The Western Pennsylvania Auxiliary for Exceptional People will hold a luncheon for adults with special needs and the volunteers who help them on Monday, Oct. 31 at noon at Congregation Beth Shalom. Volunteers, including Art Spiegel and Rabbi Eli Seidman, organize the luncheon, one of several held yearly to celebrate Jewish holidays. Volunteers visit these adults once a month at institutions such as the Allegheny Valley School, a residential therapy program for people with intellectual and developmental disabilities, and the Verland Foundation.
Founded by Rabbi Leib and Pearl Heber in the late 1970s, the Western Pennsylvania Auxiliary for Exceptional People began by delivering homemade kosher sandwiches to Jews living in nine different institutions around western Pennsylvania. At its peak, in the 1980s, about 400 special needs Jews, who would otherwise be leading a mostly secular life, were touched by the Auxiliary. Since Heber’s death in 1987, the Auxiliary has been operating on a much smaller scale.
The celebrations are always held at Beth Shalom, which donates use of its space, Spiegel said, but the group is well-funded by private donors and the Jewish Federation of Greater Pittsburgh.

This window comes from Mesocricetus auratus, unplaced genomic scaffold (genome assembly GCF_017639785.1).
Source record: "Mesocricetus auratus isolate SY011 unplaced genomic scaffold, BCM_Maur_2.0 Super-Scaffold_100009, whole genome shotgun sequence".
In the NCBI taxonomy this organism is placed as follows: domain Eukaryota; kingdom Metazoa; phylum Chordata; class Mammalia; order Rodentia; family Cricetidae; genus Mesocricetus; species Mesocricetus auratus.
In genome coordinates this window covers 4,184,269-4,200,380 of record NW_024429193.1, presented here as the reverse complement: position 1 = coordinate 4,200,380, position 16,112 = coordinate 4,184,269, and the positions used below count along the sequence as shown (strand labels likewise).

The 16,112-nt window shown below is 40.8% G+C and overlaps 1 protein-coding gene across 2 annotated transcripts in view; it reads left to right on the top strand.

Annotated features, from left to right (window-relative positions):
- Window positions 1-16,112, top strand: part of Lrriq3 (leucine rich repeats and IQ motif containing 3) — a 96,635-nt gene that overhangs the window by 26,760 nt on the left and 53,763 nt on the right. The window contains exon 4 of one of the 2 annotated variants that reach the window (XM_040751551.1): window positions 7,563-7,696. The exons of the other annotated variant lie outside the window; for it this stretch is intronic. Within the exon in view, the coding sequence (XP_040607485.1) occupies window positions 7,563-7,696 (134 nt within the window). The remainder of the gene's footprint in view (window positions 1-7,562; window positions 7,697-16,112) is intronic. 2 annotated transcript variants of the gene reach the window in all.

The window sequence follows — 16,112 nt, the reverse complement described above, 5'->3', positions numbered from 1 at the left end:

To reach the Auxiliary with information on an exceptional person, contact Rabbi Eli Seidman at firstname.lastname@example.org.
The Jewish Studies Program at the University of Pittsburgh will hold a presentation and discussion on Jewish bookstores on Sunday, Oct. 30 from 7 p.m. to 9 p.m. at Cafe Eighteen, 2028 Murray Ave. in Squirrel Hill.
The evening will begin with a lecture by Laurence Roth about his research on the history of Jewish bookstores, “My Father’s Inventory: A History of Jewish Bookstores on the Lower East Side.” Following the lecture, Roth and Shlomo Perelman, owner of Pinsker’s, will participate in a discussion on the “Past, Present and Future of Jewish Bookstores,” moderated by Adam Shear, director of Jewish studies at the University of Pittsburgh and a historian of Jewish book culture.
Roth is a professor of English and Jewish studies at Susquehanna University in Selinsgrove, Pa., where he directs the Jewish and Israel Studies Program and is also co-chair of the department of English and Creative Writing. He is the author of “Inspecting Jews: American Jewish Detective Stories” and co-editor of “The Routledge Handbook of Contemporary Jewish Cultures.”